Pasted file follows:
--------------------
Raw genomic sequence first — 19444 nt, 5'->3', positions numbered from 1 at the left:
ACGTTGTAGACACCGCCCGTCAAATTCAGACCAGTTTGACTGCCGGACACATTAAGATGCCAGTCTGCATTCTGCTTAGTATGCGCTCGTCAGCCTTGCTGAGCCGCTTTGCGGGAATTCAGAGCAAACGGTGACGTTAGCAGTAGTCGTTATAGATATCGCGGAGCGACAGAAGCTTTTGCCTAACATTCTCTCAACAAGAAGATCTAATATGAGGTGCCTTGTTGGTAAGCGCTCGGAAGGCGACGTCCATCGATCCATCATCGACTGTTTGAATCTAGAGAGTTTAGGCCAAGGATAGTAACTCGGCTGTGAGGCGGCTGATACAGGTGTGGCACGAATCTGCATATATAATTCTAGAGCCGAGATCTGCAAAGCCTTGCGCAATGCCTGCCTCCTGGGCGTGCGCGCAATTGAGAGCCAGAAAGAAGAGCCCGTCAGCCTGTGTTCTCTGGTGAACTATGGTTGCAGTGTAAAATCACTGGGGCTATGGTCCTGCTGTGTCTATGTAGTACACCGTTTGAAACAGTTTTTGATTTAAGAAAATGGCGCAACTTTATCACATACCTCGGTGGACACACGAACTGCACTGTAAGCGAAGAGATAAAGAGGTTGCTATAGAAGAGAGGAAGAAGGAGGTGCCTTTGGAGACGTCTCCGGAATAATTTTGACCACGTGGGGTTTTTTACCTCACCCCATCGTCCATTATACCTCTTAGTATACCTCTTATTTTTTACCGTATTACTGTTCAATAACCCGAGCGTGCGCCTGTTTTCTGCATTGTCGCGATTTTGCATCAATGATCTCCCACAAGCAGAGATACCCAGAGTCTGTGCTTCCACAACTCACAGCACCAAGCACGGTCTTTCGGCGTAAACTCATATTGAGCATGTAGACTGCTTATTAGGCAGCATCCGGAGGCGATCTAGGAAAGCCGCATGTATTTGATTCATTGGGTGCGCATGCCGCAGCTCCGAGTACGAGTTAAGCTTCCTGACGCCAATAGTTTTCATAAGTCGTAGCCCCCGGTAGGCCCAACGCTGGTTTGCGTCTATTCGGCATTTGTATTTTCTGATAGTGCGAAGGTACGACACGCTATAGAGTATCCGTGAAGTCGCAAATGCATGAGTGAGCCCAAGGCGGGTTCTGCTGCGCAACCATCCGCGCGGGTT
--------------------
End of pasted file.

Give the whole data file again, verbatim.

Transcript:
Raw genomic sequence first — 19444 nt, 5'->3', positions numbered from 1 at the left:
ACGTTGTAGACACCGCCCGTCAAATTCAGACCAGTTTGACTGCCGGACACATTAAGATGCCAGTCTGCATTCTGCTTAGTATGCGCTCGTCAGCCTTGCTGAGCCGCTTTGCGGGAATTCAGAGCAAACGGTGACGTTAGCAGTAGTCGTTATAGATATCGCGGAGCGACAGAAGCTTTTGCCTAACATTCTCTCAACAAGAAGATCTAATATGAGGTGCCTTGTTGGTAAGCGCTCGGAAGGCGACGTCCATCGATCCATCATCGACTGTTTGAATCTAGAGAGTTTAGGCCAAGGATAGTAACTCGGCTGTGAGGCGGCTGATACAGGTGTGGCACGAATCTGCATATATAATTCTAGAGCCGAGATCTGCAAAGCCTTGCGCAATGCCTGCCTCCTGGGCGTGCGCGCAATTGAGAGCCAGAAAGAAGAGCCCGTCAGCCTGTGTTCTCTGGTGAACTATGGTTGCAGTGTAAAATCACTGGGGCTATGGTCCTGCTGTGTCTATGTAGTACACCGTTTGAAACAGTTTTTGATTTAAGAAAATGGCGCAACTTTATCACATACCTCGGTGGACACACGAACTGCACTGTAAGCGAAGAGATAAAGAGGTTGCTATAGAAGAGAGGAAGAAGGAGGTGCCTTTGGAGACGTCTCCGGAATAATTTTGACCACGTGGGGTTTTTTACCTCACCCCATCGTCCATTATACCTCTTAGTATACCTCTTATTTTTTACCGTATTACTGTTCAATAACCCGAGCGTGCGCCTGTTTTCTGCATTGTCGCGATTTTGCATCAATGATCTCCCACAAGCAGAGATACCCAGAGTCTGTGCTTCCACAACTCACAGCACCAAGCACGGTCTTTCGGCGTAAACTCATATTGAGCATGTAGACTGCTTATTAGGCAGCATCCGGAGGCGATCTAGGAAAGCCGCATGTATTTGATTCATTGGGTGCGCATGCCGCAGCTCCGAGTACGAGTTAAGCTTCCTGACGCCAATAGTTTTCATAAGTCGTAGCCCCCGGTAGGCCCAACGCTGGTTTGCGTCTATTCGGCATTTGTATTTTCTGATAGTGCGAAGGTACGACACGCTATAGAGTATCCGTGAAGTCGCAAATGCATGAGTGAGCCCAAGGCGGGTTCTGCTGCGCAACCATCCGCGCGGGTT